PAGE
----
Do you ever wonder how an idea for a game comes to fruition? and then how this idea gets turned into a reality?
Well our Boardgames Production Assistant, Mark McIntyre dives into these questions and more with the lead Game Designer for Fight the Blight, Blaine Simple in this Q&A!
You may recognise Blaine from his YouTube channel Blaine Simple, where he talks about his passions for D&D and games through his skills as an animator and story teller. We’ve had so much fun working with Blaine over the last 12 months on this first ever Card Game for Ghostfire Gaming and we can’t wait for everyone to get their hands on this zombie filled, king-of-the-hill styled party game+, Fight the Blight!
Where did the initial idea for Fight The Blight come from? What inspired you?
Fight the Blight was an idea I had while playing a specific card game called ‘Salem 1692’. In that game, players could collect and toss cards at one another to find the witch. I wanted to build upon that foundation and create a game with tons of unique characters and cards to mix things up. With the exclusion of a secret witch objective, Fight the Blight would be more focused on combat between players as I always enjoyed that aspect of ‘Salem 1692’ the most.
Can you talk about your design process? Where did you start?
Right where most card games begin, as crude drawings on printer paper. The core concept of a “battle game where dead players are zombies” was the skeleton of the project, and I built it up from there.
Was there a specific moment when you knew your concept would work?
I’m very confident in my projects and knew this game could work if given enough time and care. Other games I’ve had in the making were scrapped after a bit of tinkering as their cores didn’t hold up. With Fight the Blight, I knew it could go far.
Which came first, the mechanics (game system/rules) or the theme?
Mechanics are always front and center for my games. If it works, a theme could always be designed later. I’ve played games where the theme outshined the mechanics and it shows. Never been fond of those designs.
Playtesting & Development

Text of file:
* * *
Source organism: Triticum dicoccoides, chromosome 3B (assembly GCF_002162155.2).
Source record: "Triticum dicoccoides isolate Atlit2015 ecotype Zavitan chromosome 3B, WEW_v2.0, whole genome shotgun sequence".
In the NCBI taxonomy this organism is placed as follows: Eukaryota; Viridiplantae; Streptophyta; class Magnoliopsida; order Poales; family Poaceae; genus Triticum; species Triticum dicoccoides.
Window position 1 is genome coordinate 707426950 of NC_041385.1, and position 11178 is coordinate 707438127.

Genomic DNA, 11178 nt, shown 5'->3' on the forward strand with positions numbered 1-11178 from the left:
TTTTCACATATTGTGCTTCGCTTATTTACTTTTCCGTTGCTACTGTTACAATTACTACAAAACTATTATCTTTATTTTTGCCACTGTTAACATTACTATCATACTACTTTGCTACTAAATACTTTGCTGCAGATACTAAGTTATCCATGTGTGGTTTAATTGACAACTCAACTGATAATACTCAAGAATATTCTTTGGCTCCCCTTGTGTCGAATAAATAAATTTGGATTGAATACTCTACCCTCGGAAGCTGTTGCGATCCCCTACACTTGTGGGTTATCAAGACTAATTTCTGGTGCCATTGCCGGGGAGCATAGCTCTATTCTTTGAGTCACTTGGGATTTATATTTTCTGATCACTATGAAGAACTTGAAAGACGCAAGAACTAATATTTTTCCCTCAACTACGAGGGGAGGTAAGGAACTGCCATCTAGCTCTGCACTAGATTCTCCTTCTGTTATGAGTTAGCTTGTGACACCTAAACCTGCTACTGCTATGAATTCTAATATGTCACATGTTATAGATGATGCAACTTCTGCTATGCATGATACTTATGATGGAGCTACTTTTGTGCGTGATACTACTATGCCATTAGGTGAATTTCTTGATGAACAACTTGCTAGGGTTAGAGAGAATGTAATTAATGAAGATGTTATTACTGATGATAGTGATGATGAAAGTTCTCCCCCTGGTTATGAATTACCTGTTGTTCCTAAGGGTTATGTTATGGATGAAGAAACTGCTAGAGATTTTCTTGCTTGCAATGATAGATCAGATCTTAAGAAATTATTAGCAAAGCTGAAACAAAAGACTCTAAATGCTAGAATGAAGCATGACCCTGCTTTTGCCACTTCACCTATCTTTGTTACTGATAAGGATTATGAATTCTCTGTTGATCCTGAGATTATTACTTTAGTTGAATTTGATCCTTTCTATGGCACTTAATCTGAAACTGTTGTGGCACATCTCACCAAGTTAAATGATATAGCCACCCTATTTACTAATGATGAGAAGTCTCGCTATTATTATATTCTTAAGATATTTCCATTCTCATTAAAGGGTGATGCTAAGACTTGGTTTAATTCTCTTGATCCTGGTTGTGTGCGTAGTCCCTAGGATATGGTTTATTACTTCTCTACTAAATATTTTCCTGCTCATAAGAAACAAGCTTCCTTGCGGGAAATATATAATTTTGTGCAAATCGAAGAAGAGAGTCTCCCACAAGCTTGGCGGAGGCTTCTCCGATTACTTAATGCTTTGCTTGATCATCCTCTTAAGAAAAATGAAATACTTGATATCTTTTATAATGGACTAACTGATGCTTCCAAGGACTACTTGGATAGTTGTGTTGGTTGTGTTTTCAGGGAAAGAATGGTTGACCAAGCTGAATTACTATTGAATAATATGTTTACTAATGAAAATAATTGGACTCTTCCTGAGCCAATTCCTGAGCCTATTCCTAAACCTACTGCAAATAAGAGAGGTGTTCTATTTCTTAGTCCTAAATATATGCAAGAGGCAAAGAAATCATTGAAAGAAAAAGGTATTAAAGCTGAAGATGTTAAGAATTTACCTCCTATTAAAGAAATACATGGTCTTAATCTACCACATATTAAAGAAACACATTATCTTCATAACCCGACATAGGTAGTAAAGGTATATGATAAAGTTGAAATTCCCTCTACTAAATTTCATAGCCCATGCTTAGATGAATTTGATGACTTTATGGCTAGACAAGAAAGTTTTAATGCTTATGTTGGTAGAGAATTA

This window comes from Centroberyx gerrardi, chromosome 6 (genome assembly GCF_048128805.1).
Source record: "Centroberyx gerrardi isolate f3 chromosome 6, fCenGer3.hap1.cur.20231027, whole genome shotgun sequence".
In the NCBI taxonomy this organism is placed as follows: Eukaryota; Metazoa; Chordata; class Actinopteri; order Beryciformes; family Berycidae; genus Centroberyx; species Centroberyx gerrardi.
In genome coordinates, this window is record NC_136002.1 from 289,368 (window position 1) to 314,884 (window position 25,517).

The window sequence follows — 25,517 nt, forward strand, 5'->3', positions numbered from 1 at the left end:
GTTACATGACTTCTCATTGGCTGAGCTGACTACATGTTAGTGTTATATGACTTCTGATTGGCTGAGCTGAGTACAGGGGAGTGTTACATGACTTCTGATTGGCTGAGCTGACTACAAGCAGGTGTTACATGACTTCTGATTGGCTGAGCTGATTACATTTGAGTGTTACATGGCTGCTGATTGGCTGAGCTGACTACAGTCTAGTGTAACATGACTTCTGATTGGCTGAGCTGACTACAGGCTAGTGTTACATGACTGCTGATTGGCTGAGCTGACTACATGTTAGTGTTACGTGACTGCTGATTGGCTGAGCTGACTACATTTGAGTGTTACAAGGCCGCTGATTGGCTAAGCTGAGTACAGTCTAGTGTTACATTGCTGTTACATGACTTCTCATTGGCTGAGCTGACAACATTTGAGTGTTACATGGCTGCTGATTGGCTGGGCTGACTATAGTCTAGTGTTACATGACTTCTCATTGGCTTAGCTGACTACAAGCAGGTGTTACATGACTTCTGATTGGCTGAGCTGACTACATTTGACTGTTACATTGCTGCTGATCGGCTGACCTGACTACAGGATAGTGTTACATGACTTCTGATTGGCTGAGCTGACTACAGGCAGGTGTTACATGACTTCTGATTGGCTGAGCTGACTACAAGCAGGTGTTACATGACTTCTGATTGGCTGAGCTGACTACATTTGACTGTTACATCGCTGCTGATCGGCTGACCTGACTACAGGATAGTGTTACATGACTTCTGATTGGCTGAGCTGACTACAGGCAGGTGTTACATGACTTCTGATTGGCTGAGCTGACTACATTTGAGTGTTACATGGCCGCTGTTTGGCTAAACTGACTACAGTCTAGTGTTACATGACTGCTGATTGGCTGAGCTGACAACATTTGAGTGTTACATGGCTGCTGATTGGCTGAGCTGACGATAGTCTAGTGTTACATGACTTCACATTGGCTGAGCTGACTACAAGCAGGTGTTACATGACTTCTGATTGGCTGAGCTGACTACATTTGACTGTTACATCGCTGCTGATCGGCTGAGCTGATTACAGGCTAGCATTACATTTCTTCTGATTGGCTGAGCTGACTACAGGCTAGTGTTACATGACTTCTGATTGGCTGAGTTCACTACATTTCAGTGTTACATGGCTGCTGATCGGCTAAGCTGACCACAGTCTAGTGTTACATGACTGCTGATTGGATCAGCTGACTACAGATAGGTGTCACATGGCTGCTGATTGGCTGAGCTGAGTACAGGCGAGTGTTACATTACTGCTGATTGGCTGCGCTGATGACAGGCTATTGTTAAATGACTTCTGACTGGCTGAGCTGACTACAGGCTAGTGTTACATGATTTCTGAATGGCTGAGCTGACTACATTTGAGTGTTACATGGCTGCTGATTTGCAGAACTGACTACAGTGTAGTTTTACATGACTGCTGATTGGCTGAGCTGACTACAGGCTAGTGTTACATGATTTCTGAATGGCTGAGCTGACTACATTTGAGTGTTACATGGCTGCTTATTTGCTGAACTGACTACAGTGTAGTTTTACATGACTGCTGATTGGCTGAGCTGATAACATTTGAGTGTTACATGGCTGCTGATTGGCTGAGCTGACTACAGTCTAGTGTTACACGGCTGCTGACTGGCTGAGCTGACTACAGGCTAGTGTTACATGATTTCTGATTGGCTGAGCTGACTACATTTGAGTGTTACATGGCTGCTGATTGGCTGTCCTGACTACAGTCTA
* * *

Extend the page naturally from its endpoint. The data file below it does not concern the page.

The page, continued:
What were some of the challenges you had to overcome when creating Fight the Blight?
A huge hurdle was all the different types of character cards. Unlike cards in the main deck, only a handful of characters could be tested at any given time. Even until the very end of playtesting, I found myself tinkering with their numbers.
How did you go about playtesting and balancing the game?
Once the core gameplay loop was created & a relative idea for what a ‘balanced’ card for each color looked like, a ton of playtesting sessions were needed to get them all in a state that felt equal to one another. As for playtesting, a bunch of wonderful volunteers offered to help, giving me a ton of feedback even when I thought the game was in a good place.
The Finished Product
What unique features stand out in Fight the Blight that you haven’t seen in other games?
I’ve ALWAYS wanted to play card games that let defeated players stick around, terrorize the living, and even return to win the game if they play well. Many games that inspired Fight the Blight abandon defeated players, having them spectate the remainder of the game. It’s a hostile design that I’ve never been too fond of and adamantly avoided when designing this game.
How was the experience of designing your first game? Would you do it again?
Fight the Blight was certainly an ambitious endeavor as the core requirements to design it were quite imposing. I can easily see myself designing another simpler game in the future, but have recently had my sights on writing up a book or two, so I’d have to see.